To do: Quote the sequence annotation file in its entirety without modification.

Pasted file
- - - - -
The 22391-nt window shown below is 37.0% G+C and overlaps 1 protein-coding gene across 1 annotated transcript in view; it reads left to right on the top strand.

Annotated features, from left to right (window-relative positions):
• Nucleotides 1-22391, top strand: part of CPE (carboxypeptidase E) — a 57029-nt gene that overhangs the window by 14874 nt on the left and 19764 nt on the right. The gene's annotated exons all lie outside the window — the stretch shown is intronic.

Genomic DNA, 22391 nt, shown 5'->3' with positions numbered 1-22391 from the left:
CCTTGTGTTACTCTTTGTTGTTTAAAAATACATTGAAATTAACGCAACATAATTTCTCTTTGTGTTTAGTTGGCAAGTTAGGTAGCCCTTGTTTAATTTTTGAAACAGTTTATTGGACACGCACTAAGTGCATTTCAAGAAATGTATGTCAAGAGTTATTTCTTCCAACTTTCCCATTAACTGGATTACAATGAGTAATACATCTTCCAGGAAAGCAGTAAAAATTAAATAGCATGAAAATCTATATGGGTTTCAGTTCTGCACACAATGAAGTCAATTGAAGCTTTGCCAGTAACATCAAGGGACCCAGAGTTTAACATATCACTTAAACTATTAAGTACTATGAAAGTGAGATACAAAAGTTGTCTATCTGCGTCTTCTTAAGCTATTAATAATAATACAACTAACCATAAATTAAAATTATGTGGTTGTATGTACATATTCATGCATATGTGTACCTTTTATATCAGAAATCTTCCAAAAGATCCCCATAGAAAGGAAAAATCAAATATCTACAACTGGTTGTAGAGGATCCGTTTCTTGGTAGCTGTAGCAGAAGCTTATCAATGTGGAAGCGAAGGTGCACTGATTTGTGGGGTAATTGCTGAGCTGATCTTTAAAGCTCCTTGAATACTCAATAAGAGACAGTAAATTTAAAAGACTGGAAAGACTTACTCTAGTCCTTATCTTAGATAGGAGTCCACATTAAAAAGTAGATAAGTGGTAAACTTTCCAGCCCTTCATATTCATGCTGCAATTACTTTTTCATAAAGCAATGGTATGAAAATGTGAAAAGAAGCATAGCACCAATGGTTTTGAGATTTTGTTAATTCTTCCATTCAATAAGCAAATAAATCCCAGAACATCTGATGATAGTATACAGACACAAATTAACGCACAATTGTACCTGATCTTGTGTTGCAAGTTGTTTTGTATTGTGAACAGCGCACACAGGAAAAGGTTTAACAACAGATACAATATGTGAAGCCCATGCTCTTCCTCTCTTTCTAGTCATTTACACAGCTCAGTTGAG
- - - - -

The 22391-nt window shown below is 37.0% G+C and overlaps 1 protein-coding gene across 1 annotated transcript in view; it reads left to right on the top strand.

Annotated features, from left to right (window-relative positions):
• Nucleotides 1-22391, top strand: part of CPE (carboxypeptidase E) — a 57029-nt gene that overhangs the window by 14874 nt on the left and 19764 nt on the right. The gene's annotated exons all lie outside the window — the stretch shown is intronic.

Genomic DNA, 22391 nt, shown 5'->3' with positions numbered 1-22391 from the left:
CCTTGTGTTACTCTTTGTTGTTTAAAAATACATTGAAATTAACGCAACATAATTTCTCTTTGTGTTTAGTTGGCAAGTTAGGTAGCCCTTGTTTAATTTTTGAAACAGTTTATTGGACACGCACTAAGTGCATTTCAAGAAATGTATGTCAAGAGTTATTTCTTCCAACTTTCCCATTAACTGGATTACAATGAGTAATACATCTTCCAGGAAAGCAGTAAAAATTAAATAGCATGAAAATCTATATGGGTTTCAGTTCTGCACACAATGAAGTCAATTGAAGCTTTGCCAGTAACATCAAGGGACCCAGAGTTTAACATATCACTTAAACTATTAAGTACTATGAAAGTGAGATACAAAAGTTGTCTATCTGCGTCTTCTTAAGCTATTAATAATAATACAACTAACCATAAATTAAAATTATGTGGTTGTATGTACATATTCATGCATATGTGTACCTTTTATATCAGAAATCTTCCAAAAGATCCCCATAGAAAGGAAAAATCAAATATCTACAACTGGTTGTAGAGGATCCGTTTCTTGGTAGCTGTAGCAGAAGCTTATCAATGTGGAAGCGAAGGTGCACTGATTTGTGGGGTAATTGCTGAGCTGATCTTTAAAGCTCCTTGAATACTCAATAAGAGACAGTAAATTTAAAAGACTGGAAAGACTTACTCTAGTCCTTATCTTAGATAGGAGTCCACATTAAAAAGTAGATAAGTGGTAAACTTTCCAGCCCTTCATATTCATGCTGCAATTACTTTTTCATAAAGCAATGGTATGAAAATGTGAAAAGAAGCATAGCACCAATGGTTTTGAGATTTTGTTAATTCTTCCATTCAATAAGCAAATAAATCCCAGAACATCTGATGATAGTATACAGACACAAATTAACGCACAATTGTACCTGATCTTGTGTTGCAAGTTGTTTTGTATTGTGAACAGCGCACACAGGAAAAGGTTTAACAACAGATACAATATGTGAAGCCCATGCTCTTCCTCTCTTTCTAGTCATTTACACAGCTCAGTTGAG